It's a question that haunts investors: "How did I let that stock get away?"

We all have our own story. Many times, the stock was sitting right under our nose and we talked ourselves out of making an investment. Such a mistake can be discouraging, to say the least.

The important thing is not to give up searching for the next big stock. That's where Motley Fool CAPS can help. Our new stock screener, combined with the opinions of more than 97,000 investors participating in CAPS, can help you whittle down the list of potential winners.

It's a simple equation
In the short term, the market is unpredictable. In the long run, however, the market rewards companies that:

  • Consistently increase shareholder value.
  • Grow more quickly than their peers do.

For example, in 1972, Wal-Mart (NYSE: WMT) was a tiny retailer with 51 stores in five states. It had plenty of room to grow, and over the next five years, Wal-Mart began to show signs that it was going to be a major player:







Number of stores






Return on equity






Source: Wal-Mart annual reports.

Wal-Mart's promise was difficult to miss. Not only was it expanding rapidly, but it was also generating solid returns on investors' equity year after year. Over the next 32 years, Wal-Mart sustained that performance in its business and generated 24.1% annualized returns for investors -- enough to turn a $1,000 investment in early 1976 into more than $1 million today.

So let's try it
Using the CAPS screener, I searched for highly rated small companies (less than $1 billion) that possess traits similar to what Wal-Mart had in its youth:

  • Return on equity greater than 15%.
  • Insider ownership greater than 10%.
  • Three-year annual sales growth greater than 15%.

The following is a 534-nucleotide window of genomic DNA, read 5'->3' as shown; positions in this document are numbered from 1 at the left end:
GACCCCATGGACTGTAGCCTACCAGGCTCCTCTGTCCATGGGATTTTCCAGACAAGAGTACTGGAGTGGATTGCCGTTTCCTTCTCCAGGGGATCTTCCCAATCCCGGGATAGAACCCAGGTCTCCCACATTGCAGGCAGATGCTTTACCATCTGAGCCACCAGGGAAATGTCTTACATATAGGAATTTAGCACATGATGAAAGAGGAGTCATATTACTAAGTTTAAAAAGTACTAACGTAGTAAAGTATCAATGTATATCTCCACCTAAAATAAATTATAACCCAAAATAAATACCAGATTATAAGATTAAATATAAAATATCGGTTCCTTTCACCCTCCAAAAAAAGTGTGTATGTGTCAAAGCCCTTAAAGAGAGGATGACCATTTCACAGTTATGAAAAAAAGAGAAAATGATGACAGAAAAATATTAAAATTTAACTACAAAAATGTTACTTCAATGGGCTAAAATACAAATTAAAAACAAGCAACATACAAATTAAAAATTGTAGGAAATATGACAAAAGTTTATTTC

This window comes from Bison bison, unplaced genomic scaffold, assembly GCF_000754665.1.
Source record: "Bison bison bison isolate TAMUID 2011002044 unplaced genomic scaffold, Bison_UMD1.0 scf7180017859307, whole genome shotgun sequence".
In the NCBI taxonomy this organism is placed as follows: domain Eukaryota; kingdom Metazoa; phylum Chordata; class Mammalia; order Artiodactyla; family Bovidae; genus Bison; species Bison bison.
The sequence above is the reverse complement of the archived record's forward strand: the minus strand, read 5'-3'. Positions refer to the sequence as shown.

Here are a few of the results:


CAPS Rating (Out of 5)


Airvana (Nasdaq: AIRV)



Sun Hydraulics (Nasdaq: SNHY)


Industrial Goods

Diamond Hill Investment Group (Nasdaq: DHIL)



VSE (Nasdaq: VSEC)



VASCO Data Security International (Nasdaq: VDSI)



Data from Motley Fool CAPS, as of 4/17/08.

These stocks appear to be promising, but this is not a list of formal recommendations. Instead, use it as a starting point for further research.

Hello, old friend
This is a similar screen to the one I used for finding Sun Hydraulics for my own portfolio back in November 2006. After further examination of the stock, Sun passed my test with flying colors. In other words, it was:

  • Small.
  • Underfollowed.
  • Financially strong.
  • Well managed.
  • Dominant in its market niche.

Since then, Sun Hydraulics has nearly doubled, but it currently remains 20% off its 52-week high.

Does it still have room to run? CAPS investors sure think so -- of the 1,071 who have rated the stock, fully 1,062 (99%) of them believe it will outperform the S&P 500. 

In January, CAPS All-Star pencils2 noted Sun's strong corporate culture, growing overseas sales, and operating efficiency as reasons to remain confident:

Sun is doing something right, because since fiscal 2002 operating efficiency has strongly increased. The company's been a very consistent producer of cash flow as well as free cash flow over the past several years as well. ... And did I mention that insiders own 31% of all shares outstanding? I can't help but think this is a great time to buy a business that should do very well as economies around the globe develop and expand.

I'm a bit biased here, since I continue to own Sun shares. But with a PEG ratio of less than 1, increasing margins and return on equity, and a forward dividend yield of 1.2%, there's no excuse not to take a first or second look at Sun Hydraulics.

What do you think about Sun Hydraulics, or any other stock for that matter? Join the other 97,000 investors participating in Motley Fool CAPS today, and make your voice heard!

Sun Hydraulics is a Motley Fool Hidden Gems recommendation, Wal-Mart is a Motley Fool Inside Value pick, and VASCO Data Security is a Motley Fool Stock Advisor selection. Try out any of these services free for 30 days.

Fool contributor Todd Wenning believes there is a positive correlation between the popularity of The Hills on MTV and the dumbing-down of America. He owns shares of Sun Hydraulics but holds no financial position in any other company mentioned. The Fool's disclosure policy keeps Fooldom running smoothly.